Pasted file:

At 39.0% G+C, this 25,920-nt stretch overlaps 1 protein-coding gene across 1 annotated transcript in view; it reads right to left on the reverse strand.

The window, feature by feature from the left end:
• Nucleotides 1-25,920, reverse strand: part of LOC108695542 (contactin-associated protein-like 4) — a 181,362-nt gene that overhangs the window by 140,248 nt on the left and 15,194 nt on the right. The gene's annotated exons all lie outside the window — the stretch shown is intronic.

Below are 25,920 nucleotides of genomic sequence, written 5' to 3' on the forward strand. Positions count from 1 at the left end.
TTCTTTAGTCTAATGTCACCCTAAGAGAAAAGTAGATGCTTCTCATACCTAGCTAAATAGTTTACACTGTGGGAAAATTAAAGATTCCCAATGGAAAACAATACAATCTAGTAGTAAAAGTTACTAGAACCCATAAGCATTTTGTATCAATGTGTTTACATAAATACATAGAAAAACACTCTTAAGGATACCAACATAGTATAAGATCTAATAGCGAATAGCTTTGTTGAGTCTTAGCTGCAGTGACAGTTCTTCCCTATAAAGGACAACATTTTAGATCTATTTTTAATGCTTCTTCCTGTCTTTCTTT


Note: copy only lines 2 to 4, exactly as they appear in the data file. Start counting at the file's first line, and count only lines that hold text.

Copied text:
The window, feature by feature from the left end:
• Nucleotides 1-25,920, reverse strand: part of LOC108695542 (contactin-associated protein-like 4) — a 181,362-nt gene that overhangs the window by 140,248 nt on the left and 15,194 nt on the right. The gene's annotated exons all lie outside the window — the stretch shown is intronic.

Below are 25,920 nucleotides of genomic sequence, written 5' to 3' on the forward strand. Positions count from 1 at the left end.